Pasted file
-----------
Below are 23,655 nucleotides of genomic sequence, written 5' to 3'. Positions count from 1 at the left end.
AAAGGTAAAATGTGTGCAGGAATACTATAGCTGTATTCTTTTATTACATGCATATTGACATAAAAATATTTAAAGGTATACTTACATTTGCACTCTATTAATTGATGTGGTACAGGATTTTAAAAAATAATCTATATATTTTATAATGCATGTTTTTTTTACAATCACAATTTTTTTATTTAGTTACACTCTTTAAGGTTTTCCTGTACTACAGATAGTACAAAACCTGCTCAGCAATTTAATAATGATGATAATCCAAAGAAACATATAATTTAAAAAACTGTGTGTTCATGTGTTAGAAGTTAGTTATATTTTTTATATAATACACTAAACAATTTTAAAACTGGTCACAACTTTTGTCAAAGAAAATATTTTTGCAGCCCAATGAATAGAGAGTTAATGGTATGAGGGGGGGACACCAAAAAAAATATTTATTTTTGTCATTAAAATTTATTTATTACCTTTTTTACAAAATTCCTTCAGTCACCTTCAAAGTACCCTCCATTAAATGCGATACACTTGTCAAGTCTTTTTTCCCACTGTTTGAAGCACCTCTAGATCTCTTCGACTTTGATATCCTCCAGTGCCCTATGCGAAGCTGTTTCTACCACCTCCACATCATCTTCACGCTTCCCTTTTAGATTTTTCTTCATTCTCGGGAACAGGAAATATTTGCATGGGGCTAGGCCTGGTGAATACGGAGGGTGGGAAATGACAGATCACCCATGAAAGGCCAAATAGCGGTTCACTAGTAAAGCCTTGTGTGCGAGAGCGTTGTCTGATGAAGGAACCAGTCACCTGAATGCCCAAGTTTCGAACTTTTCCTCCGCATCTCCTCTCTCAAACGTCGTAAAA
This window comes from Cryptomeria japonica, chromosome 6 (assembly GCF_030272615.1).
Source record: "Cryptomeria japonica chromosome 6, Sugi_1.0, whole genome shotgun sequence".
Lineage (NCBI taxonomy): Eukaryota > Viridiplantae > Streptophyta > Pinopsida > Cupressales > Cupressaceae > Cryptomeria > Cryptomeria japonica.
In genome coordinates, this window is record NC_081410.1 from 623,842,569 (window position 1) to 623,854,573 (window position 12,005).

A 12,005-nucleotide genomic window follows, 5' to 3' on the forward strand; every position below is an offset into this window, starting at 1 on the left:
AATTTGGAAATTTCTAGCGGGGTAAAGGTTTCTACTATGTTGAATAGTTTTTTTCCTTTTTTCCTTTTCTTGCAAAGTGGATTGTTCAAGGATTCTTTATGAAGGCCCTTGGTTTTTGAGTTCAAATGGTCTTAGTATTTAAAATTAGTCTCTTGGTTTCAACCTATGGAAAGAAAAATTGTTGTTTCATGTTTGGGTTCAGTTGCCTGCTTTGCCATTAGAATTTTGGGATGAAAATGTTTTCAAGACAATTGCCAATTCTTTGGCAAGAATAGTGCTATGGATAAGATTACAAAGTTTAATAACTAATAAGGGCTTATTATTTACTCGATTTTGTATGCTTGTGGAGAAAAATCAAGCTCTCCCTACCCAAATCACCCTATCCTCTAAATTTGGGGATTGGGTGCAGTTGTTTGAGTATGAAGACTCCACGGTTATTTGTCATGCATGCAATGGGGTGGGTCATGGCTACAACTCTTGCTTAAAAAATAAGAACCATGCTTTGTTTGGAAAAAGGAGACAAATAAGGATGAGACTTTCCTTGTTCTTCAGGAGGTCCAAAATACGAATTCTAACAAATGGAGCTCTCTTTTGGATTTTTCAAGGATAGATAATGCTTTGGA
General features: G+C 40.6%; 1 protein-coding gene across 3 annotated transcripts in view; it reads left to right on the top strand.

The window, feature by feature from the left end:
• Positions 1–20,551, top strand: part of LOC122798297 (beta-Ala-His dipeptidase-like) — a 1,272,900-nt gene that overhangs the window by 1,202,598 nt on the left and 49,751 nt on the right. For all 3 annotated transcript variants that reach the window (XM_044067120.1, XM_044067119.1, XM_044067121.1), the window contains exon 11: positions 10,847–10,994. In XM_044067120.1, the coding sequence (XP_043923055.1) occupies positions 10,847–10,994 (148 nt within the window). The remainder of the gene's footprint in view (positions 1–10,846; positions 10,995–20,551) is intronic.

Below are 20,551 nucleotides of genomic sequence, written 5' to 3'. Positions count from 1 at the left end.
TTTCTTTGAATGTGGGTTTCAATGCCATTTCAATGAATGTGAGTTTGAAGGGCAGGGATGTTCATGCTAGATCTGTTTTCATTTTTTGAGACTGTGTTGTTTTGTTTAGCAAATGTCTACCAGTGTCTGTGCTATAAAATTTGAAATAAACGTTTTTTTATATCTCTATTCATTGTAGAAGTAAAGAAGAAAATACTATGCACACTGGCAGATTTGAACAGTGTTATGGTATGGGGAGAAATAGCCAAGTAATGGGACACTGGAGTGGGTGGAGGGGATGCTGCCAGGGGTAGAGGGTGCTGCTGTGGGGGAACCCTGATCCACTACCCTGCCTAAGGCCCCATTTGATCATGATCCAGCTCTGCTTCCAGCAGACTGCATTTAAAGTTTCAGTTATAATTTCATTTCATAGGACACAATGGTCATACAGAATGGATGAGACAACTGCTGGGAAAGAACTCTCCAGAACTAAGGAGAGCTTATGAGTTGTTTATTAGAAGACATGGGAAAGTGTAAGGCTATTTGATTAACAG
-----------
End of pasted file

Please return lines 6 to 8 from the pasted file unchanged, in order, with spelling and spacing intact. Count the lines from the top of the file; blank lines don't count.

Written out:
In genome coordinates, this window is record NC_081410.1 from 623,842,569 (window position 1) to 623,854,573 (window position 12,005).

A 12,005-nucleotide genomic window follows, 5' to 3' on the forward strand; every position below is an offset into this window, starting at 1 on the left:
AATTTGGAAATTTCTAGCGGGGTAAAGGTTTCTACTATGTTGAATAGTTTTTTTCCTTTTTTCCTTTTCTTGCAAAGTGGATTGTTCAAGGATTCTTTATGAAGGCCCTTGGTTTTTGAGTTCAAATGGTCTTAGTATTTAAAATTAGTCTCTTGGTTTCAACCTATGGAAAGAAAAATTGTTGTTTCATGTTTGGGTTCAGTTGCCTGCTTTGCCATTAGAATTTTGGGATGAAAATGTTTTCAAGACAATTGCCAATTCTTTGGCAAGAATAGTGCTATGGATAAGATTACAAAGTTTAATAACTAATAAGGGCTTATTATTTACTCGATTTTGTATGCTTGTGGAGAAAAATCAAGCTCTCCCTACCCAAATCACCCTATCCTCTAAATTTGGGGATTGGGTGCAGTTGTTTGAGTATGAAGACTCCACGGTTATTTGTCATGCATGCAATGGGGTGGGTCATGGCTACAACTCTTGCTTAAAAAATAAGAACCATGCTTTGTTTGGAAAAAGGAGACAAATAAGGATGAGACTTTCCTTGTTCTTCAGGAGGTCCAAAATACGAATTCTAACAAATGGAGCTCTCTTTTGGATTTTTCAAGGATAGATAATGCTTTGGA